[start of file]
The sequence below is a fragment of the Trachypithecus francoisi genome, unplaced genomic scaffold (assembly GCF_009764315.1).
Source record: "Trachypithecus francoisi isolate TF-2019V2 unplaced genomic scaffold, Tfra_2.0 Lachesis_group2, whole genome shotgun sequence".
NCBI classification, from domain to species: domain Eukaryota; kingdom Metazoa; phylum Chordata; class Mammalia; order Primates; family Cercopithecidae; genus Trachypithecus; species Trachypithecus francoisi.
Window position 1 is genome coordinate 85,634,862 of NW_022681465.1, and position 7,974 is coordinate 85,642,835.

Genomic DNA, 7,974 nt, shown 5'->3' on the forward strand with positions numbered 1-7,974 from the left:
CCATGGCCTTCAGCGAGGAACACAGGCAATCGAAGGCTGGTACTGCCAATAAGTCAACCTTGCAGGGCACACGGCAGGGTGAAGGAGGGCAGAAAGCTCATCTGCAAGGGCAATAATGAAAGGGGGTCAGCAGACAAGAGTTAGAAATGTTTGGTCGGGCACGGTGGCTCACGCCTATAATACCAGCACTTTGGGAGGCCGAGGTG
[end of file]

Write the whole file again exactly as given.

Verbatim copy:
The sequence below is a fragment of the Trachypithecus francoisi genome, unplaced genomic scaffold (assembly GCF_009764315.1).
Source record: "Trachypithecus francoisi isolate TF-2019V2 unplaced genomic scaffold, Tfra_2.0 Lachesis_group2, whole genome shotgun sequence".
NCBI classification, from domain to species: domain Eukaryota; kingdom Metazoa; phylum Chordata; class Mammalia; order Primates; family Cercopithecidae; genus Trachypithecus; species Trachypithecus francoisi.
Window position 1 is genome coordinate 85,634,862 of NW_022681465.1, and position 7,974 is coordinate 85,642,835.

Genomic DNA, 7,974 nt, shown 5'->3' on the forward strand with positions numbered 1-7,974 from the left:
CCATGGCCTTCAGCGAGGAACACAGGCAATCGAAGGCTGGTACTGCCAATAAGTCAACCTTGCAGGGCACACGGCAGGGTGAAGGAGGGCAGAAAGCTCATCTGCAAGGGCAATAATGAAAGGGGGTCAGCAGACAAGAGTTAGAAATGTTTGGTCGGGCACGGTGGCTCACGCCTATAATACCAGCACTTTGGGAGGCCGAGGTG